Fig. 4
figure4

Kaplan–Meier analysis, risk score analysis, time‐dependent ROC analysis for a prognosis model based the three‐gene signature in HCC. a, b K–M survival curve of high- and low-risk in TCGA cohort and ICGC cohort. c, d Time‐dependent ROC analysis for OS prediction in TCGA and ICGC cohort

We further validated the prediction ability of this prognostic signature using HCC samples from ICGC database (Additional file 6: Table S5). Consistent with above results, HCC patients were divided into a high- and low-risk group with an optimal cut-off value of 18.812 and patients in the high-risk group had poorer survival probability than the low-risk group (P < 0.001, HR = 5.26) (Fig. 4b). The AUCs of the three‐gene prognostic model were 0.68, 0. 75, 0.77 and 0.77 for the 0.5-, 1-, 3- and 4‐year survival times (Fig. 4d). Meanwhile, we attempted to compare the hypoxia-related signature with other prognostic models published previously [26, 27]. For the hypoxia-related signature, methylation-driven prognostic model and three-gene prognostic model, the AUCs was 0.78, 0.67 and 0.67 in TCGA cohort and 0.75, 0.64 and 0.64 in ICGC cohort, respectively (Additional file 7: Figure S2). Taken together, our prognostic model showed a higher specificity and sensitivity.

Evaluating the independent role of prognostic signature and building a predictive nomogram for OS prediction in the HCC cohort from TCGA

Univariate and multivariate Cox regression analysis were used to evaluate whether the predictive value of the prognostic model was independent of other traditional clinical characteristics. The results showed that the TNM stage (P < 0.05, HR = 1.828) and the risk score (P < 0.05, HR = 1.683) were independent prognostic factors for OS (Fig. 5a). Then we built a predictive nomogram which may be helpful to accurately predict a certain clinical outcome (Fig. 5b) [28]. Each level of independent factors was assigned one score and a total score was calculated by summing up the scores in each individual. The survival probability for the individuals at 1-, 3-, and 5- year was obtained through the function conversion relationship of total scores. The calibration plot for internal validation of the nomogram showed better consistency between the predicted OS outcomes and actual observations (Fig. 5c–e). The C-index was 0.54, 0.65 and 0.66 for the TNM stage, the prognostic model and the nomogram (95% CI 0.58–0.73), further indicating that our nomogram had a higher predicting consistency. The AUCs of the nomogram at 1-, 3- and 5- year OS were 0.672, 0.684 and 0.675, which were better than the models with single independent factors (Fig. 5f–h). The DCA was used to evaluate guiding significance of these models for clinical application and the results showed that the combined model was the best for predicting the OS (Fig. 5i–k). For the hypoxia-related signature, methylation-driven prognostic model and three-gene prognostic model, the C-index reached 070, 0.64 and 0.64 in TCGA database and 0.74, 0.65 and 0.65 in ICGC database, indicating a more sensitive and valuable predictive performance of hypoxia-related model.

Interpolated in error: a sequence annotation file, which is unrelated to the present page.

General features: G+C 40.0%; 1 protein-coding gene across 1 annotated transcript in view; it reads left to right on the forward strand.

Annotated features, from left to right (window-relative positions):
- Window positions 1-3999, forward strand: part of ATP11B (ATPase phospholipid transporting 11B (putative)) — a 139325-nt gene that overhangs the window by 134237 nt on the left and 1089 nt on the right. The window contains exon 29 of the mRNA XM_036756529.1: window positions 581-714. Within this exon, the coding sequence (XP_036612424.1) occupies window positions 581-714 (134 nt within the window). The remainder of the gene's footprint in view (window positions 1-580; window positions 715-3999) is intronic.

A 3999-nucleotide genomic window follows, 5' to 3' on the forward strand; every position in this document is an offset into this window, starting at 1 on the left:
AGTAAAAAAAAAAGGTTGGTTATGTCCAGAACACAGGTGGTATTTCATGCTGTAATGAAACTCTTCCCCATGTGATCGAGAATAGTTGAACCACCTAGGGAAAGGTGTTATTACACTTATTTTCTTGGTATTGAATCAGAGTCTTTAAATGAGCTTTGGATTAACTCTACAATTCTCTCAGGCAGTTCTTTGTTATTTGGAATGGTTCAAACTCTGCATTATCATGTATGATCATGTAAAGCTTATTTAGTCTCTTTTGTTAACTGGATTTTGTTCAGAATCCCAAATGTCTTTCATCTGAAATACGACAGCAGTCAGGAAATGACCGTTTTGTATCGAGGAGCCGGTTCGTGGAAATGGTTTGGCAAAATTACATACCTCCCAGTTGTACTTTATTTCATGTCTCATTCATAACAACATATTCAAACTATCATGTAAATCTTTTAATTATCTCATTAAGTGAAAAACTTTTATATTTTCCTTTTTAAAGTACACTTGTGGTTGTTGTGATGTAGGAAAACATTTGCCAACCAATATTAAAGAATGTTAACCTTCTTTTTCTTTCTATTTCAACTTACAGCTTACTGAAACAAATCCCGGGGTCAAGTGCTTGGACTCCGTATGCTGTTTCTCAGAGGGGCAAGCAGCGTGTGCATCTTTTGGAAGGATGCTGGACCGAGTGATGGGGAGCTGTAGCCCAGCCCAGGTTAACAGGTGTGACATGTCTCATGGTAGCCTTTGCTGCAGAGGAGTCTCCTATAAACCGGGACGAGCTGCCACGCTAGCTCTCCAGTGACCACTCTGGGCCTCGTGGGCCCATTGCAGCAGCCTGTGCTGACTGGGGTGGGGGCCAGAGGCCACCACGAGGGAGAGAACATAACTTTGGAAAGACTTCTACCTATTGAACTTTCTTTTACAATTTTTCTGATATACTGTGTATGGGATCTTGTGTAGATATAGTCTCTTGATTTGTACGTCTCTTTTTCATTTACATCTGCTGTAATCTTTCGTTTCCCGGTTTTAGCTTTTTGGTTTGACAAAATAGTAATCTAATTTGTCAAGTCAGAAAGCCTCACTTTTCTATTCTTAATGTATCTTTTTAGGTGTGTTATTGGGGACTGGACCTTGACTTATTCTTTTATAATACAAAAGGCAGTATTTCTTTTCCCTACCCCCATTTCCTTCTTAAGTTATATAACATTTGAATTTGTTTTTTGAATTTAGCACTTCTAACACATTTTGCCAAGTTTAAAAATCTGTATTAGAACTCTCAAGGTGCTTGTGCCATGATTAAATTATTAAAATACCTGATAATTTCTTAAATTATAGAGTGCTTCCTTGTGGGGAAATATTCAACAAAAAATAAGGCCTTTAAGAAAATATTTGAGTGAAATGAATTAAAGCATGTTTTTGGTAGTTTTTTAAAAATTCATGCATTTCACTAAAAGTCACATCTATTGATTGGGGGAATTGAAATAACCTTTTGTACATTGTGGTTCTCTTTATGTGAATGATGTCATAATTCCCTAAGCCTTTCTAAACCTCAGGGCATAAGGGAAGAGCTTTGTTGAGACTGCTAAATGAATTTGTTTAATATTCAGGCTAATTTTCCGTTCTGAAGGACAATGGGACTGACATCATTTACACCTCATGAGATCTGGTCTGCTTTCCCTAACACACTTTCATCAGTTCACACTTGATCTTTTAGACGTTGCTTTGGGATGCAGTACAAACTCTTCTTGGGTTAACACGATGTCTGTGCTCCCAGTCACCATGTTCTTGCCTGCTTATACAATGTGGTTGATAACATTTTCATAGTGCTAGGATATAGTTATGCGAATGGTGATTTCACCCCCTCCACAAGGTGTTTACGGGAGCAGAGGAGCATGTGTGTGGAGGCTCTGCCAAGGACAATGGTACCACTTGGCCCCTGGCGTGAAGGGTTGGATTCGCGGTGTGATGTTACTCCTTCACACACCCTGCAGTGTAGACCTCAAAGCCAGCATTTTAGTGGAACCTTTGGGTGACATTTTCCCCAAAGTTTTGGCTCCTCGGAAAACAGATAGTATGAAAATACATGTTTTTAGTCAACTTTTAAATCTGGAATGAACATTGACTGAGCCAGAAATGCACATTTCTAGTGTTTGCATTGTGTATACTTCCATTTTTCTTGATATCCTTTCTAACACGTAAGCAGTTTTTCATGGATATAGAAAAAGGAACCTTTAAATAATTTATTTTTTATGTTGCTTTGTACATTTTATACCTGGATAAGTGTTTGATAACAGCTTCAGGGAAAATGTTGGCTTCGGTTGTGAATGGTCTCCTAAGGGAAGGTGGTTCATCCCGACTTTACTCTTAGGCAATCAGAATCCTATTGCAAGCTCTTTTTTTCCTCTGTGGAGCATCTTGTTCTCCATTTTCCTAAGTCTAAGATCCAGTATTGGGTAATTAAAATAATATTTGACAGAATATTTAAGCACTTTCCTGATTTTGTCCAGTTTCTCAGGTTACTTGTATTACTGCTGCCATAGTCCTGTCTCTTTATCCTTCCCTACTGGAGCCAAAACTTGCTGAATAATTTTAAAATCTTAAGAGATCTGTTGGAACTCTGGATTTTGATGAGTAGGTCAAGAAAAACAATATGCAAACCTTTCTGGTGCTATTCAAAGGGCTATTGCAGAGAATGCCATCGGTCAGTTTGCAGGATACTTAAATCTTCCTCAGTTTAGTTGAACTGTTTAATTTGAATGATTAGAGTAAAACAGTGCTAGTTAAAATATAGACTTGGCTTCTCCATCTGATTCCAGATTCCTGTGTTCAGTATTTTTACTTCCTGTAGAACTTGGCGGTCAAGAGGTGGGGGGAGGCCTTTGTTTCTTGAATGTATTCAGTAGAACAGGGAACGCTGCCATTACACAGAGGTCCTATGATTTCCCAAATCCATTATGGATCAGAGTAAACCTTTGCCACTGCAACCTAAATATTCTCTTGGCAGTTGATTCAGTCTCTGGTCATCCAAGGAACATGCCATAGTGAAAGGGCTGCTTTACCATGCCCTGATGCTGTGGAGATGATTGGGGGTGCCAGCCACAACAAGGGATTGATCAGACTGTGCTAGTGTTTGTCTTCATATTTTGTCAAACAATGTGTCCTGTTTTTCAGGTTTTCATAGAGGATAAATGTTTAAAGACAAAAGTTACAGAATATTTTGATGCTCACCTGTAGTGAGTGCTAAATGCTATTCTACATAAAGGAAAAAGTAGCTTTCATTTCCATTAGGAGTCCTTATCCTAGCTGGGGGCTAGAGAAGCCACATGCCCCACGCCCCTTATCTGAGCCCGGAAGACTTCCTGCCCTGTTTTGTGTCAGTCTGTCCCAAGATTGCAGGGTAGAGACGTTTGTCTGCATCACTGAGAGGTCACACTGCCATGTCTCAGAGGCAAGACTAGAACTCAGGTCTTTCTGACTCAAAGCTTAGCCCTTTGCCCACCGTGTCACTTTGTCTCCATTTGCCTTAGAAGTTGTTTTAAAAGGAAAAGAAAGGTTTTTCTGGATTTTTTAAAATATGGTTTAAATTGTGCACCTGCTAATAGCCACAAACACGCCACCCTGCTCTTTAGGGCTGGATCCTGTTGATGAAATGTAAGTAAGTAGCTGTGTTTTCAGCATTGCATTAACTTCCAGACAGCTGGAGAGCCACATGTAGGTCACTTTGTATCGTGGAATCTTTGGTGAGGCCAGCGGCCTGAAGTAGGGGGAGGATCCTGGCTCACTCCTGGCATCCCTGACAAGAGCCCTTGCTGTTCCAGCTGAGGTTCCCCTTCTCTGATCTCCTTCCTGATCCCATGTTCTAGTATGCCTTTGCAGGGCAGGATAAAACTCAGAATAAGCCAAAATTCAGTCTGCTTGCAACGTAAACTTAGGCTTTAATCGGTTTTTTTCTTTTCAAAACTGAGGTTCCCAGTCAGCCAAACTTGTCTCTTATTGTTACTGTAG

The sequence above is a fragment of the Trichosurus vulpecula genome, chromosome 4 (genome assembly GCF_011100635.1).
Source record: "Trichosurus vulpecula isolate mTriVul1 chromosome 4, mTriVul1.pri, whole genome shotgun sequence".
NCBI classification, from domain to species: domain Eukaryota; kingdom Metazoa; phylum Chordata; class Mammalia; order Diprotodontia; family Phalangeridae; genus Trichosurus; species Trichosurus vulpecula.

Fig. 5
figure5

Construction of the nomogram predicting overall survival for HCC patients in the TCGA cohort. a Forrest plot of the univariate and multivariate association of the prognostic model and clinicopathological characteristics with overall survival. b The nomogram was built based on two independent prognostic factors for predicting OS in HCC patients at 1-, 3-, and 5-year. ce The calibration plot for internal validation of the nomogram. fh Time‐dependent ROC curves of the nomogram for 1‐,3‐ and 5‐year overall survival in HCC to evaluate the predictive performance of the nomogram. ik DCA curves of the nomogram for 1‐,3‐ and 5‐year overall survival in HCC to evaluate the clinical decision-making benefits of the nomogram

Evaluation of the hypoxia-related genes for predicting the recurrence of HCC patients

TCGA-LIHC cohort with release-free survival (RFS) information and recurrent status of HCC patients was utilized as a training set for an independent evaluation, and the HCC cohort from GSE14520 (Additional file 8: Table S6) was used as a validation set. Based on these three hypoxia-related genes, we constructed a recurrence signature by using the regression coefficient (β’) of multivariate Cox ccproportional hazards. The prognostic index (PI) = (0.060 * expression level of PDSS1) + (0.045* expression level of SLC7A11) + (0.041* expression level of CDCA8). In both training and validation set, patients were divided into a high- and low-risk group based on the risk score of 0.953 and 1.247. The distribution of risk score and gene expression was examined (Fig. 6a, Additional file 9: Fig. S3A). From the results of Kaplan–Meier survival analysis, patients in high-risk group had significantly higher recurrence rate than the low-risk group. (Fig. 6b, e) and we also performed ROC analysis to evaluate the predictive accuracy of our recurrence model (Fig. 6c, Additional file 9: Fig. S3B). Compared with other prognostic models, the AUCs was 0.64, 0.6 and 0.6 for the hypoxia-related signature, methylation-driven prognostic model and three-gene prognostic model (Fig. 6d). All these results indicated a more reliable predictive ability of our hypoxia-related recurrence model.

Fig. 6
figure6

Kaplan–Meier analysis, risk score analysis, time‐dependent ROC analysis for the recurrence model based on three-gene signature in HCC. a Distribution of risk scores of HCC patients with different gene expression levels in TCGA cohort. b The recurrence rate of high- and low-risk group in TCGA. c Time‐dependent ROC analysis for recurrence prediction in TCGA cohort. d The ROC comparation between hypoxia-related recurrence signature and other recurrence models